Let’s Talk Books — Looking for Alaska

Warning: Spoilers!

Oh, John Green. You make my head hurt.

You might remember my reviews of The Fault in Our Stars and Paper Towns a while back. The Fault in Our Stars was pretty difficult for me to digest, while Paper Towns gave me a much more enjoyable experience. I wouldn’t say I hated The Fault in Our Stars, but it did frustrate the living shit out of me because of how obnoxious both main characters were, as well as the majority of the book in general. Paper Towns had noticeable flaws as well, but I was genuinely happy to find myself appreciating it more.

So here I am again, this time with Looking for Alaska. I honestly didn’t know what to expect, considering my polarizing views of the two previous books. Would it be obnoxious and pretentious like The Fault in Our Stars, or would it be a standard, albeit entertaining YA read like Paper Towns?

I’d like to say it was a mix of those two experiences, but Looking for Alaska was difficult for me to form a concrete opinion on. It was entertaining; I certainly didn’t hate it. But I can’t say I liked it with complete honesty, nor can I say it also didn’t frustrate the living hell out of me.

To give a brief synopsis, this Florida kid Miles goes to some boarding school in Alabama in search of a Great Perhaps, an annoying phrase (used more than I care for) to describe his desire for something bigger and better than his current life is giving him. He meets his roommate Chip, whose nickname is the Colonel, who gives Miles the nickname Pudge. He introduces them to Takumi, some Asian kid who’s really good at rapping, and Alaska, the goddess among teenage girls that will change Pudge’s life forever.

The main area of fun for these Alabama kids is pranking the students they call Weekday Warriors, kids whose parents are super rich and go back to stay with them during the weekend while the rest of the poor students stay on campus. And the number one rule for kids attending this boarding school is not to snitch on anyone. So it’s basically a prank war between Pudge’s new friends and the Weekday Warriors with little to no involvement of the faculty.

During his time there, Pudge falls in love with Alaska and all her eccentricities (I’ll talk more about her character in a little bit). Alaska’s room gets flooded as a prank by the Weekday Warriors and many of her coveted books are ruined. She and the gang end up getting those snobby rich kids back by messing with their hair gel so their hair turns blue.

Yeah, not really that great of a revenge prank if you ask me. Permanently damaging a collection of books against dying a few students’ hair blue… one of these things is drastically more hurtful than the other.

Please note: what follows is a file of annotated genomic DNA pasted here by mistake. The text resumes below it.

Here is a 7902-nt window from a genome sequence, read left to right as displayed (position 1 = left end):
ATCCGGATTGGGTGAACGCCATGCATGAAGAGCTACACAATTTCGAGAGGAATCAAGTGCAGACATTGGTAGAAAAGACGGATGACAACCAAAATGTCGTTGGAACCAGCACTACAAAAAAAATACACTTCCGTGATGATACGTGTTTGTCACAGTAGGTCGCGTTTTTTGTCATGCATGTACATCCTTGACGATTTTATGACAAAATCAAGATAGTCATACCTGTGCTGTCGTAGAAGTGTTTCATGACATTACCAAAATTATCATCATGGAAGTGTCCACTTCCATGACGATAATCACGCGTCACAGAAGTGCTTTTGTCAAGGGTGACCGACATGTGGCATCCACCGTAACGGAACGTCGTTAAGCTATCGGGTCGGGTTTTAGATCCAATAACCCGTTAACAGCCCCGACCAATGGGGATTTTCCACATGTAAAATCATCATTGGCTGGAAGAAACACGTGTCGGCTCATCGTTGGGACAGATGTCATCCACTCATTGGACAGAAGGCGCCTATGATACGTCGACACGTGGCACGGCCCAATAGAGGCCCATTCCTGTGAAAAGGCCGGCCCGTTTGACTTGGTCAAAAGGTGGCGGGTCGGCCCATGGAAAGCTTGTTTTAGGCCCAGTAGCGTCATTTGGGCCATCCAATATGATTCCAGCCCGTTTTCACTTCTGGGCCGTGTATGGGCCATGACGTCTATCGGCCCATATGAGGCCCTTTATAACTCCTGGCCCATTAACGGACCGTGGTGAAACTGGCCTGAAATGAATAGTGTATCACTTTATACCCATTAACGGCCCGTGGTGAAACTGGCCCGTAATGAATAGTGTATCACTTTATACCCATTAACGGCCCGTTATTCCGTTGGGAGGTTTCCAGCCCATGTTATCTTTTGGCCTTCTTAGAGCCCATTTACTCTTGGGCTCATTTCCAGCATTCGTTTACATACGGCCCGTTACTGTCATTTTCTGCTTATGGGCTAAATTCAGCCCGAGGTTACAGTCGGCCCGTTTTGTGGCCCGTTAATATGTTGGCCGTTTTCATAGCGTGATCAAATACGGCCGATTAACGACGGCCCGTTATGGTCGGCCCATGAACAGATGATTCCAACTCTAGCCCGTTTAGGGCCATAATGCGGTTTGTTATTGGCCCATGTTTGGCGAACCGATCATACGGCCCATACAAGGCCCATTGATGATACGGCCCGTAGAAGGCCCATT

In fact, damaging Alaska’s books doesn’t even seem like a prank, so much as straight up vandalism. And the previous prank the Weekday Warriors pulled was tying Pudge up and throwing him in the lake. That’s like — no, is — intent to kill. Aren’t pranks supposed to be, you know, fun? Like minorly inconveniencing someone so everyone can have a good laugh?

But hey, no snitching right? Anyway, Alaska freaks out about something one night and drives off somewhere. She crashes her car and gets killed in the process. I’d be more sad about this, if I didn’t see it coming. Considering the book is separated into a “before” and “after” section with each chapter labeled “days before/after,” as well as her suicidal warning signs, it kind of seemed inevitable to me, even if I hadn’t seen the major spoiler on the copyright page when I began reading.


What was I doing looking at the copyright page? I like to know when each book I read was written. Don’t blame me if the publisher decided to spoil the story before it even started.

Anyway, Pudge and the Colonel blame themselves for Alaska’s death because they helped her sneak out even though she was drunk and emotionally unstable. They spend the rest of the book (which is a little less than half of it) trying to figure out if Alaska killed herself and what really happened that night. It reminded me a lot of the adventure Quentin and his friends had while trying to figure out where Margo disappeared to in Paper Towns. In fact, this book almost seemed like a prototype for Paper Towns. Although maybe I’m just starting to see the similar patterns and themes I’ve heard all John Green books have.

Anyway, they eventually deduce that Alaska must have remembered she didn’t bring flowers to her mom’s grave on the anniversary of her death, which she had already blamed herself for her entire life, and crashed into a cop car on her way to the grave. Pudge defends Alaska by saying she thought she could squeeze past the car and her death was an accident, but Takumi thinks she felt too guilty about failing her mom again and made a last minute decision to kill herself. So like Life of Pi, Looking for Alaska leaves the truth ambiguous so the reader can pick their own ending. Unlike Life of Pi, however, I don’t think it was handled as gracefully and seemed more like a cop out.

Personally, I think she killed herself. I don’t think it was planned, but considering all the warning signs of wanting to die and her reckless, impulsive behavior, I don’t think there’s really any other way to look at the situation.

Or maybe it was just an accident, and like many adolescents left without closure, I’m just thinking too much about it. Who knows.

All right, so this book was an entertaining read, I’ll give it that. It wasn’t as good as Paper Towns — nowhere near as good — but I didn’t hate it. For a 200 page YA novel, I’ve done worse before. My problem with it? Actually, it’s a lot of little things that snowballed for me and made the whole experience extremely distracting.